EQUITIES in the food, healthcare, energy and information technology sectors are set to perform well, according to two investment strategists.
Euro zone equities will do better than their United States counterparts, added Citi Private Bank investment strategists Steven Wieting and Ken Peng.
They were speaking at a media briefing on key investment themes for the second half of this year, held in conjunction with the bank's Global Investment Outlook Roadshow.
Falling interest rates and improving credit availability, which drove asset prices in the past five years, would not be significant drivers of equities looking ahead, said Mr Wieting. This is because interest rates are at all-time lows and credit availability has already increased substantially, he said.
"We need different drivers of performance," he said.
He identified two growth drivers: working-age population growth outside of the world's largest economies and China, and income growth in emerging economies. These would cause consumption of food staples and healthcare services to grow.
"This is completely uncorrelated to interest rates and credit," Mr Wieting said. He also added that the energy and IT sectors would experience growth independent of credit and low interest rates. Mr Wieting also expected European equities to perform better than US equities, so long as the US expansion continued.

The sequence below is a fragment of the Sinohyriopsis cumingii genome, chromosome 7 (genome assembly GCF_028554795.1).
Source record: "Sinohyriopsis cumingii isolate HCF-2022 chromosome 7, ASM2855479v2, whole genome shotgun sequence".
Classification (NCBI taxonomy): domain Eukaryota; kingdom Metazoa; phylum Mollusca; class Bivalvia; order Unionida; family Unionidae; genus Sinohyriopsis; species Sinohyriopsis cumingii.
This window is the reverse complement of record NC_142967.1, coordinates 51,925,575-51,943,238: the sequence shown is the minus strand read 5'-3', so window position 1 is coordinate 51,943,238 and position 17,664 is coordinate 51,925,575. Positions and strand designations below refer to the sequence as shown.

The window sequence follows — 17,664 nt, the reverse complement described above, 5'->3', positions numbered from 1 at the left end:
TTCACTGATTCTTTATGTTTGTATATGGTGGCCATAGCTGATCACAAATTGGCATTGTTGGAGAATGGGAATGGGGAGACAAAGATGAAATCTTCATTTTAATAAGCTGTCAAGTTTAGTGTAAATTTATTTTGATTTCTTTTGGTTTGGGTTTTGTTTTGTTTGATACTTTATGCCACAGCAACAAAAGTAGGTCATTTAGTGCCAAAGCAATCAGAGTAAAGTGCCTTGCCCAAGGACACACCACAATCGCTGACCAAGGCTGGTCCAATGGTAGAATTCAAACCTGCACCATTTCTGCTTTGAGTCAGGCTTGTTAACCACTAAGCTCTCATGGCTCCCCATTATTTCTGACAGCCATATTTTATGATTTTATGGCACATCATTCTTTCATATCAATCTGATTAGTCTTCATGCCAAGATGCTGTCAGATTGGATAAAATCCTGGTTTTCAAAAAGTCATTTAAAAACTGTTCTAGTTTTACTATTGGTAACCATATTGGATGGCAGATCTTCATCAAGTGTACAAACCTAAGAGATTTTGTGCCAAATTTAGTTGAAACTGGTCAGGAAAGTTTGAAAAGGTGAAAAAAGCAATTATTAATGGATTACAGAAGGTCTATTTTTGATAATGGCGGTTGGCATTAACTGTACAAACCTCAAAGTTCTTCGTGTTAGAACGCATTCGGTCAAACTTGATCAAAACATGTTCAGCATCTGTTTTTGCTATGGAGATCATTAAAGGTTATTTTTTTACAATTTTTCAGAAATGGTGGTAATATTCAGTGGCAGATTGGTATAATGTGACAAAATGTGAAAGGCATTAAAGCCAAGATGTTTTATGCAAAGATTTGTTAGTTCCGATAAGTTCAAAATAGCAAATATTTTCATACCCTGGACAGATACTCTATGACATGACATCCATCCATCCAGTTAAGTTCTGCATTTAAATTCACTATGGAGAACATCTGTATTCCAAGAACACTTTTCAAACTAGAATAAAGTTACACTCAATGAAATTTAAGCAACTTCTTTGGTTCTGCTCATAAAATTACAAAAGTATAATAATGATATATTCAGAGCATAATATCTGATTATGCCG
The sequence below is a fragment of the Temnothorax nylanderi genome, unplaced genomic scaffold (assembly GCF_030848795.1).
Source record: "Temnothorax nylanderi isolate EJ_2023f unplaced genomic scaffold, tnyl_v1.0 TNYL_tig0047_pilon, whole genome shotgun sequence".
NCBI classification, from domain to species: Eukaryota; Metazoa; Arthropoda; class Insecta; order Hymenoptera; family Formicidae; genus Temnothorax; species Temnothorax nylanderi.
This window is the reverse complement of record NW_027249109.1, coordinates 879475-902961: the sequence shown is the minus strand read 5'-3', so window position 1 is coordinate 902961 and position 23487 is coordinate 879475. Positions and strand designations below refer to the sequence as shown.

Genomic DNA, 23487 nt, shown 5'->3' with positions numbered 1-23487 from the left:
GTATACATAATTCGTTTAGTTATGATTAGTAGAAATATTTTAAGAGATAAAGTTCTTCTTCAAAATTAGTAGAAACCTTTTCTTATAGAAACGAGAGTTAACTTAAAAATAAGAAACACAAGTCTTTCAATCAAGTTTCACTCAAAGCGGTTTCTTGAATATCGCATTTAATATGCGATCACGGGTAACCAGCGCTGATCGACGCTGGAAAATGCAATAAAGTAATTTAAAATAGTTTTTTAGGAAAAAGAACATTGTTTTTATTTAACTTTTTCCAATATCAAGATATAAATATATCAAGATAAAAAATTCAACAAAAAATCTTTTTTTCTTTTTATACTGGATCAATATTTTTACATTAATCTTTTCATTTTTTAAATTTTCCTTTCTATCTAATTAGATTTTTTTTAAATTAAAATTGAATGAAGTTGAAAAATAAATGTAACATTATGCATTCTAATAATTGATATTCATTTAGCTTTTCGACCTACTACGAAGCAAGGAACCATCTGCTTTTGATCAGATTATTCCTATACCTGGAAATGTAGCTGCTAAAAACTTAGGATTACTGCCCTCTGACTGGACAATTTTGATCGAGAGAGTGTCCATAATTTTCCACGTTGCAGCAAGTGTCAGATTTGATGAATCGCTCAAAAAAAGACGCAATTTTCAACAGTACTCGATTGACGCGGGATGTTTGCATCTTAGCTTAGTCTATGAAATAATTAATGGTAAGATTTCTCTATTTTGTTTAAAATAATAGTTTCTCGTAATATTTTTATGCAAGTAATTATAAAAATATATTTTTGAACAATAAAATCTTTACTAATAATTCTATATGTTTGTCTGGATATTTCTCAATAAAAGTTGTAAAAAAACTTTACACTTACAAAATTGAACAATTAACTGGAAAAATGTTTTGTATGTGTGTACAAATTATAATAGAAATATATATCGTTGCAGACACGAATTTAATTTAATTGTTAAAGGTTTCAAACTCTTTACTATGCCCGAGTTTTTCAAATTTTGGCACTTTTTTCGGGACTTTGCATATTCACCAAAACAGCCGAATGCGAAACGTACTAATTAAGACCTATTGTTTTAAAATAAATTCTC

Europe was in the early stages of economic recovery and European company earnings were still "depressed". This was especially so for its peripheral economies.
There was thus more potential for economic recovery and growth in the euro zone.
"US does not enjoy the combination of both accelerating economic growth and easy monetary policy that the euro zone does right now," he said.
On the Singapore economy, Mr Peng said the economy is constrained by its labour policies and a strong currency.
"Policies for the local labour market have squeezed growth and profits in the past few years.
"This has got to a point where we're seeing both declines in employment and declines in industrial activity at levels last seen in 2009," Mr Peng said.
He also noted that Singapore's export competitiveness has been affected by the weakening of the yen and euro, and its currency strength relative to the other Asian countries apart from China.
Mr Peng also speculated that in the light of the "weak" economy and the upcoming elections, the Government might make changes to Singapore's monetary and fiscal policy before the polls.
"With inflation pretty low and additional pressure from the elections, there could be a turn in monetary and fiscal policy as we move closer to the elections."
He noted, however, that with the January 2017 election deadline not far away, there would be little time before then for economic policy changes to take effect.